Chronicles the history of the De Beers diamond mines, from Johannes De Beer's humble South African ranch to the Oppenheimers' vast empire. By the author of A Journal of the Plague Years.
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De Beers Consolidated Mines is fighting for its life. The most powerful and secretive cartel in the world faces diamond smuggling in Angola, disruption in Russia, and a world-wide recession. But this is not the first emergency De Beers has confronted in its long history of struggle and survival. In The Last Empire, Stefan Kanfer chronicles the nineteenth-century diamond rush that transformed Johannes De Beer's humble South African farmstead into an exotic Klondike. With a scholar's precision and a novelist's eye, he recounts the rise of wild frontier towns like New Rush (now Kimberley) and Johannesburg, and their roisterous mix of plutocrats and prostitutes, gamblers and politicians. Kanfer shows the roots of the racial crisis in the developing land: the misery of black miners and the fortunes of white prospectors; the defeat of the African emperor Lobengula and the rise of his legendary adversary, Cecil Rhodes, who would rule both the Cape Colony and De Beers. In the twentieth century, the cartel comes under the control of the Oppenheimers, a German-Jewish dynasty that builds De Beers and its gold-mining twin, the Anglo American Corporation, into an empire of unmatched global reach, and creates a shadow government more flexible and powerful than South Africa's official leadership. Kanfer documents the Oppenheimers' dealings on and under the table: their condemnation of apartheid even as they exploit cheap black labor, their quiet takeover of Salomon Brothers, their monopoly on diamonds and their grip on gold maintained at all costs and by any means. And he uncovers the passionate inside story of the billionaire family whose empire, he argues, will survive well into the twenty-firstcentury.From Kirkus Reviews:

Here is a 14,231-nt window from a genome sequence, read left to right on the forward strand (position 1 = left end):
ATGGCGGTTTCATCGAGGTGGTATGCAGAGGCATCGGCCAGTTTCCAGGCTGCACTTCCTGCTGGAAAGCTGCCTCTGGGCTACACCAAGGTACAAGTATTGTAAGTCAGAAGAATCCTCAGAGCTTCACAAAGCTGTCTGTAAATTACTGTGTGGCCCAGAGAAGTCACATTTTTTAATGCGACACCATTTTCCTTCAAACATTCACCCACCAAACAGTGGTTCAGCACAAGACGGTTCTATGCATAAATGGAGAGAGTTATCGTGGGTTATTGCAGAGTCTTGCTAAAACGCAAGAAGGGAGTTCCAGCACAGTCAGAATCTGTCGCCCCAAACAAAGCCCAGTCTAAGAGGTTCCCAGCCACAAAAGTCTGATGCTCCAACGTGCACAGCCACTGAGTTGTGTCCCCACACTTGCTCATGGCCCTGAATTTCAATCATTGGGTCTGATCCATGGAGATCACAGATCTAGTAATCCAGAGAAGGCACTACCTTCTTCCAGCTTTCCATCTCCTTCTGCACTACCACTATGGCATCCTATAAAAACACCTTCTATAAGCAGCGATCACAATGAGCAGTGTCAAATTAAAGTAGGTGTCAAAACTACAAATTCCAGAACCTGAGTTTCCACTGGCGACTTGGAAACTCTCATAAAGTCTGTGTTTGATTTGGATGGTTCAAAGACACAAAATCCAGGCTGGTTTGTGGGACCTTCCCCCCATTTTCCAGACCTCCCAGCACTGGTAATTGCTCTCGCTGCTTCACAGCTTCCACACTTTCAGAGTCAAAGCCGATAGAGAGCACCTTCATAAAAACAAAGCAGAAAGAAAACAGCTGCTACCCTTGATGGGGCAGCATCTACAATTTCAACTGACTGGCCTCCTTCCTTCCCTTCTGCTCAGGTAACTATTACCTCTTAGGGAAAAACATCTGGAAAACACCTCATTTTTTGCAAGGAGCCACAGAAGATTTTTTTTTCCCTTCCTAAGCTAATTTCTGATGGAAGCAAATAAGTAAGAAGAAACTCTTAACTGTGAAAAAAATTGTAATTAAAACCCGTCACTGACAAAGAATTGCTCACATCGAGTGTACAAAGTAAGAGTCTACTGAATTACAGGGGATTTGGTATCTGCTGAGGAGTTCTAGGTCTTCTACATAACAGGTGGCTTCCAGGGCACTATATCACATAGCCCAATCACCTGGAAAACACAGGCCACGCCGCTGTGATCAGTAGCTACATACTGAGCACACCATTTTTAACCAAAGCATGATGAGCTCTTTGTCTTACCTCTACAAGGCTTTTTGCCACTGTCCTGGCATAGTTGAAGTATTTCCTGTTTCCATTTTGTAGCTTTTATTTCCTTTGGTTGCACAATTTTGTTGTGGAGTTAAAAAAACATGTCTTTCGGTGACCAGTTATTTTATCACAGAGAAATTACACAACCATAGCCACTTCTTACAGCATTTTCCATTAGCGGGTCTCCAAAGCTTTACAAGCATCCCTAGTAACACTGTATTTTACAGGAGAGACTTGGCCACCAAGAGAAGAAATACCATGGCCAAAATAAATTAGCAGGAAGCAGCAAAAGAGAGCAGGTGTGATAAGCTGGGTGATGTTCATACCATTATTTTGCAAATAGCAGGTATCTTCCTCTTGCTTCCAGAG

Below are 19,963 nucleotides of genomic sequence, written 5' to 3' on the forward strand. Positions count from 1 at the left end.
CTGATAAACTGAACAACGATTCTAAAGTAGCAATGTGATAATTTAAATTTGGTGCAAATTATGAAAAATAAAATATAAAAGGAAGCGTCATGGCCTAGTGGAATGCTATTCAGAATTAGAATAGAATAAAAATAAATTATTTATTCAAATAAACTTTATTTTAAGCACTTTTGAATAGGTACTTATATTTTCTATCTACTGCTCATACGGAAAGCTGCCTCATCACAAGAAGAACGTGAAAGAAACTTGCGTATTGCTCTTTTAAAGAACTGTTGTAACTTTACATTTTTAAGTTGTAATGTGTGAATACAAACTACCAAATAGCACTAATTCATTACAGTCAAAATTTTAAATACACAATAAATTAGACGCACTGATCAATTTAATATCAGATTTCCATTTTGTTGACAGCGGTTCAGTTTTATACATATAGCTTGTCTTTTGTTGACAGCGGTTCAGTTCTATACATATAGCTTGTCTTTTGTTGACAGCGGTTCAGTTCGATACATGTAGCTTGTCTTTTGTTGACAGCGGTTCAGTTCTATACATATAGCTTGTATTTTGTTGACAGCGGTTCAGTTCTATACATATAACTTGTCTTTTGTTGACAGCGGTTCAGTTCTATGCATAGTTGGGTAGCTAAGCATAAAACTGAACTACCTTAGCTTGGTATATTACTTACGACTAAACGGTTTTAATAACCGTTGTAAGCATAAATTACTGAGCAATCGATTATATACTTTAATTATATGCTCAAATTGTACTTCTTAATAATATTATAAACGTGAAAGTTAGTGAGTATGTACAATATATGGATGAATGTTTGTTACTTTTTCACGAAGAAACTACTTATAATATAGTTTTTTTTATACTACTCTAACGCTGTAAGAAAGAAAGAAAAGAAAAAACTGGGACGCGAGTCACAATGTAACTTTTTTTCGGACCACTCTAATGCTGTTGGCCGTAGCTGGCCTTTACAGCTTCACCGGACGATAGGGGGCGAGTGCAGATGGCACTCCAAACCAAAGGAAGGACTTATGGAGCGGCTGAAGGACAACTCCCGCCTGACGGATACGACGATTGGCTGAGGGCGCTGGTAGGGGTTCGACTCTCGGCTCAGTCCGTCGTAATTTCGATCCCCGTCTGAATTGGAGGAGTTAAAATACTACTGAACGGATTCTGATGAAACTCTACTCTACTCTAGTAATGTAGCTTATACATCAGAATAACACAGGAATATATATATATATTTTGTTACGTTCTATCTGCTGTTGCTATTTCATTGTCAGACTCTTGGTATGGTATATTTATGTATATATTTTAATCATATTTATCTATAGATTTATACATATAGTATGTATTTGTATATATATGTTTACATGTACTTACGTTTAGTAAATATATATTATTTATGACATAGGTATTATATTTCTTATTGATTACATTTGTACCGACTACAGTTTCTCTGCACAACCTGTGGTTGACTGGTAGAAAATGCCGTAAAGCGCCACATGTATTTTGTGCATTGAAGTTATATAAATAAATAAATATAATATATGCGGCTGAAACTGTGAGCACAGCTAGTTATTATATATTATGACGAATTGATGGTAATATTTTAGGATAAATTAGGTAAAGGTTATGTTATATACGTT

From veteran Time editor Kanfer (A Summer World, 1989, etc.): an enjoyable history of De Beers, the great business empire that founded a country, helped start a war, and funded the legendary Rhodes scholarships. Kanfer begins with the discovery, in 1867, of the first diamond in South Africa, found by a farm boy who noticed ``in the glare of the sun a glittering pebble.'' That pebble was the first of a great mother lode of diamonds to be found in this arid area of South Africa along the Orange River and, later--to the great relief of investors--buried deep in the ground in pipes of ancient rock. The Kimberley diamond fields attracted adventurers, failures, and a slew of ambitious men: young Jews from the London slums, like Solly Joel and the great Barney Barnato; Albert Beit, from Germany; and, of course, Cecil Rhodes, the clergyman's son who dreamed of making the continent British from the Cape to Cairo. Kanfer describes how these men formed the holdings that--named after the owners of a farm on which a rich lode was discovered--became De Beers. In time, the old guard was taken over by Ernest Oppenheimer, an ambitious young Englishman who survived anti-Semitism, the obstructions of rivals, even a shipwreck, to found--with the help of American capital--the Anglo American Corporation, which he used to buy De Beers, turning it into a powerful cartel that today controls the worldwide sale of diamonds. Kanfer not only details the Oppenheimers' rise to fame and fortune, their often brilliant tactics to safeguard their empire (not the least being the slogan ``a diamond is forever''), and the relevant historical background, but he also speculates on a future threatened by turmoil in South Africa, smuggling in Angola, disruption in Russia, and a global recession. Timely corporate history--as exciting and poignant as any good tale of derring-do against great odds by all-too-flawed giants. (Forty photographs) -- Copyright ©1993, Kirkus Associates, LP. All rights reserved.
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Descrizione libro Diane Pub Co. Paperback. Condizione libro: Fair. Codice libro della libreria G0788160753I5N00